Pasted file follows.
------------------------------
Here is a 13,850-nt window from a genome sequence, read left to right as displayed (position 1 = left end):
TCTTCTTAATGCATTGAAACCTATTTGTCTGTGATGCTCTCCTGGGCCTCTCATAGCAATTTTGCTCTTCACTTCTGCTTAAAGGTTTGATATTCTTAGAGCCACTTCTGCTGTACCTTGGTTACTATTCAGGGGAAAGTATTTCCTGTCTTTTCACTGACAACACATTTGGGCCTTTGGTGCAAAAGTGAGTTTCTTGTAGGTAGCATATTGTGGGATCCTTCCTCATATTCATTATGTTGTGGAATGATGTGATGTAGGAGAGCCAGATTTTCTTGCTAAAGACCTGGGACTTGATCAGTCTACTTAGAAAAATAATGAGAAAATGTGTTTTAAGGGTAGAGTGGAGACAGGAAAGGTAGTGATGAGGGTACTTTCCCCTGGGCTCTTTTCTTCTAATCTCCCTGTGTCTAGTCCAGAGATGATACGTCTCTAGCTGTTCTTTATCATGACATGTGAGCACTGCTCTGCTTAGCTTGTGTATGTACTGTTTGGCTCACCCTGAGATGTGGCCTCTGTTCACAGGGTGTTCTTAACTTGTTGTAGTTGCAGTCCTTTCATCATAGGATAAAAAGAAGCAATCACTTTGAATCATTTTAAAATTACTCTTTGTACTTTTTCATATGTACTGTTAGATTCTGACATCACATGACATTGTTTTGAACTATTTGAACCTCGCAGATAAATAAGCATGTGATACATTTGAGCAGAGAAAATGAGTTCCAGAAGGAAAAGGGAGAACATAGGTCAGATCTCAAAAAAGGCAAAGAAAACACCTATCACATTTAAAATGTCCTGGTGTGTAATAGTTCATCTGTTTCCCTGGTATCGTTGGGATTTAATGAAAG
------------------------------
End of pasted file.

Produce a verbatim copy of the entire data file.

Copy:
Here is a 13,850-nt window from a genome sequence, read left to right as displayed (position 1 = left end):
TCTTCTTAATGCATTGAAACCTATTTGTCTGTGATGCTCTCCTGGGCCTCTCATAGCAATTTTGCTCTTCACTTCTGCTTAAAGGTTTGATATTCTTAGAGCCACTTCTGCTGTACCTTGGTTACTATTCAGGGGAAAGTATTTCCTGTCTTTTCACTGACAACACATTTGGGCCTTTGGTGCAAAAGTGAGTTTCTTGTAGGTAGCATATTGTGGGATCCTTCCTCATATTCATTATGTTGTGGAATGATGTGATGTAGGAGAGCCAGATTTTCTTGCTAAAGACCTGGGACTTGATCAGTCTACTTAGAAAAATAATGAGAAAATGTGTTTTAAGGGTAGAGTGGAGACAGGAAAGGTAGTGATGAGGGTACTTTCCCCTGGGCTCTTTTCTTCTAATCTCCCTGTGTCTAGTCCAGAGATGATACGTCTCTAGCTGTTCTTTATCATGACATGTGAGCACTGCTCTGCTTAGCTTGTGTATGTACTGTTTGGCTCACCCTGAGATGTGGCCTCTGTTCACAGGGTGTTCTTAACTTGTTGTAGTTGCAGTCCTTTCATCATAGGATAAAAAGAAGCAATCACTTTGAATCATTTTAAAATTACTCTTTGTACTTTTTCATATGTACTGTTAGATTCTGACATCACATGACATTGTTTTGAACTATTTGAACCTCGCAGATAAATAAGCATGTGATACATTTGAGCAGAGAAAATGAGTTCCAGAAGGAAAAGGGAGAACATAGGTCAGATCTCAAAAAAGGCAAAGAAAACACCTATCACATTTAAAATGTCCTGGTGTGTAATAGTTCATCTGTTTCCCTGGTATCGTTGGGATTTAATGAAAG